10 Natural Laws #8: Negative Behaviors are Overcome by Changing Incorrect Beliefs

buddha statueLast week I blogged about how you satisfy needs when your beliefs are in line with reality. This week is about the flip side of that. Beliefs we have that are not in line with reality are “incorrect.” Now I want to be clear and careful with that statement: We all, to some degree, are navigating our lives with ‘busted maps’. That does not make the person wrong. I believe Hennepin Avenue in Minneapolis goes east-west. And that’s true, except on the west side where it goes north-south. My mental map may be off, and that has gotten me lost more than one time. That does not make me wrong as a person. We are not the same thing as our beliefs, though at times we have an awful lot invested in them.

Let’s look at an example of how culturally-held beliefs can lead to negative behavior: the not-too-distant belief that people in this country of pink skin held that they were superior to humans of dark skin. In fact, there were many African-Americans who had internalized this oppressive message and bought into it. Many negative behaviors came out of this incorrect belief, from lynchings and segregation to disenfranchisement, and the patronizing attitudes of whites toward blacks. And it worked the other way as well, with most people of color believing they were inferior in intelligence, physically superior in strength and endurance, and that ‘it’s a white man’s world’, justifying their personal lack of ambition and victimization. We can look back on that now and see that there is no such difference between what we call ‘races’ of people. We collectively created a virtual reality that is not true, and caused all much suffering and separation.

On a personal level, we all hold some patterns of belief towards others that are incorrect, and lead to negative behaviors. I’ll mention four that are major causes of personal conflict and misery:

I’m better than: This incorrect belief that I am somehow superior because of my differences to another allows me to treat others, whom I feel superior to, as objects. In fact, all of the misbeliefs I will mention have this in common: objectifying others and making them to be something less than human. I feel I am in the right, and whatever my sins, they are excusable because of my superiority. I see (some) others as inferior to me; I feel disdainful of them. I think they are wrong. I may pity others, or feel disgust and loathing for them. My world view is one of competitiveness, keeping score. The world is troubled, and it needs me.

I’m Deserve: In this misbelief, I view myself as entitled, deserving of special treatment. I often feel mistreated and victimized. I may feel unappreciated for who I am. I view others as mistaken, ungrateful and they mistreat me. I feel deprived, and am resentful of being denied what I am entitled to. I view the world as unfair, unjust, and that life owes me more than what I have.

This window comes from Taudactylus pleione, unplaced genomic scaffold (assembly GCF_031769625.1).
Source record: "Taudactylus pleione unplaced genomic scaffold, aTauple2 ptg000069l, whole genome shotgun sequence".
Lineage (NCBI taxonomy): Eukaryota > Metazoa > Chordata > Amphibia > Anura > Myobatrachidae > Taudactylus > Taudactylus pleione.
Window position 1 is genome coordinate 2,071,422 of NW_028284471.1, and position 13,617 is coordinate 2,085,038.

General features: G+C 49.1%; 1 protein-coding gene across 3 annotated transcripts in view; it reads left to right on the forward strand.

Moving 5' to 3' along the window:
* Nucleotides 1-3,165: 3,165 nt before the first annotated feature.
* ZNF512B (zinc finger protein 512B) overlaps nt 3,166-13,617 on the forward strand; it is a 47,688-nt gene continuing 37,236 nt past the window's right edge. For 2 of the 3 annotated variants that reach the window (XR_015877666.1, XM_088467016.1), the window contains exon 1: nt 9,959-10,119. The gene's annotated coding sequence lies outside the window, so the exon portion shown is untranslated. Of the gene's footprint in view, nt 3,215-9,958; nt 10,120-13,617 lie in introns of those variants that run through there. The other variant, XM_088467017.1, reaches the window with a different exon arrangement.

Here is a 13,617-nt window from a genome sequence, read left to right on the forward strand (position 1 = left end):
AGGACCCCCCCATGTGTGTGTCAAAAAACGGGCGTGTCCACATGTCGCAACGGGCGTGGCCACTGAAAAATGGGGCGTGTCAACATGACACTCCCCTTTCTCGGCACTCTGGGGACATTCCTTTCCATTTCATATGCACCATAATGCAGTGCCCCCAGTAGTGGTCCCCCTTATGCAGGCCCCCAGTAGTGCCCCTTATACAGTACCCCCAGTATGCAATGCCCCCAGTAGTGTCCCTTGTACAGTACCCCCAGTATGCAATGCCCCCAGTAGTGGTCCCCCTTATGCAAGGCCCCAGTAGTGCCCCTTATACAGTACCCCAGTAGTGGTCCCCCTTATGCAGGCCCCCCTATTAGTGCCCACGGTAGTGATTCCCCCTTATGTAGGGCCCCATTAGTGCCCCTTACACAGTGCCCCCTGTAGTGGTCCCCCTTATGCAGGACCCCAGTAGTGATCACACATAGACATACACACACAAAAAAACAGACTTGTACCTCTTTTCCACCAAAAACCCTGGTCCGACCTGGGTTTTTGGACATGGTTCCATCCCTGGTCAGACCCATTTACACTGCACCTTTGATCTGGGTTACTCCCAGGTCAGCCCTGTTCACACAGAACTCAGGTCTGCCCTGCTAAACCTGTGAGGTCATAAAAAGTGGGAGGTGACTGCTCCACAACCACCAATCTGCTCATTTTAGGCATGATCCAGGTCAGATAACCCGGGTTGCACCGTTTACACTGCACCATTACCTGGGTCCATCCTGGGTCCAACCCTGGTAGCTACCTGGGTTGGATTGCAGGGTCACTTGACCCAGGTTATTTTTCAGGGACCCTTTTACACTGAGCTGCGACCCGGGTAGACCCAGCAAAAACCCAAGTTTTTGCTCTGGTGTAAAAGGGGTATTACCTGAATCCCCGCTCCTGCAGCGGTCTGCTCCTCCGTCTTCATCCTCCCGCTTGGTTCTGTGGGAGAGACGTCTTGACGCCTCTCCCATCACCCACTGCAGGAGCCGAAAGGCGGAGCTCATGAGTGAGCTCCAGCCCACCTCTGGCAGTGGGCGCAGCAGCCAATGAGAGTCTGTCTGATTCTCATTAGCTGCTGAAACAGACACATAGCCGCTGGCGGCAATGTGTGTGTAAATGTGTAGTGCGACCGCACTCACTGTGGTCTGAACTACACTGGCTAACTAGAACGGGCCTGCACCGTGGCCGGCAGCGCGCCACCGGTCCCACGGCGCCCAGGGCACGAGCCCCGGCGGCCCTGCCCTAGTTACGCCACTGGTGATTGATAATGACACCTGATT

I Must be Seen as: This one covers a lot of ground, and includes the reverse, ‘I must NOT be seen as…’. Here you can fill in the blank: I must be seen as… smart, happy, engaged, competent, sexy, authentic, caring, etc. Or, I must not be seen as…uncaring, angry, foolish, weak, stupid, greedy, etc. (think here what might apply to you). While I carry this belief around, I see others as threatening and judgmental, or alternately, they are my audience. I may feel anxious and afraid, or needy and stressed, or just plain overwhelmed. The world from this perspective seems dangerous, watching me, and judging me.

I’m Worse Than: This is the world of the victim. I view myself as not as good as others, broken or deficient in some way, fated and cursed in life. I see others around me as privileged, blessed, having advantages I don’t possess. People are seen as separate from me because of their advantages. I feel helpless, and I will fail to engage in the world. I may feel bitter, resentful and jealous. Or I may feel, or be, depressed. The world seems impossibly hard, stacked against me, or that I am ignored.

These four incorrect beliefs cover most of our consequent negative behaviors. If we can replace these and other incorrect beliefs with others more aligned with reality, these negative behaviors will change. So what can we replace these with that is better and truer to what is real? As a coach, I don’t try to persuade others to believe something that I hold, just because it works for me. So I won’t tell you what to believe, but leave you with this inquiry: If your beliefs (above) are no longer serving you, it is time to try a new belief on for fit with your core values. What is in the deepest part of your heart that is true about you and your world? If you are ready to take a courageous and truth-seeking look into this, you may be ready to hire a life coach. He or she will ask those penetrating questions, and help frame your answers in ways that serve you to be more, give more, and align with your authentic self. Find a coach.

Next week: Law #9: Your self-esteem must ultimately come from within.

About John Owens

John Owens is an intuitive coach who works with men, women, and couples who want to gracefully and mindfully transition their lives from earning and parenting focus to purposeful eldership and renewed intimacy.
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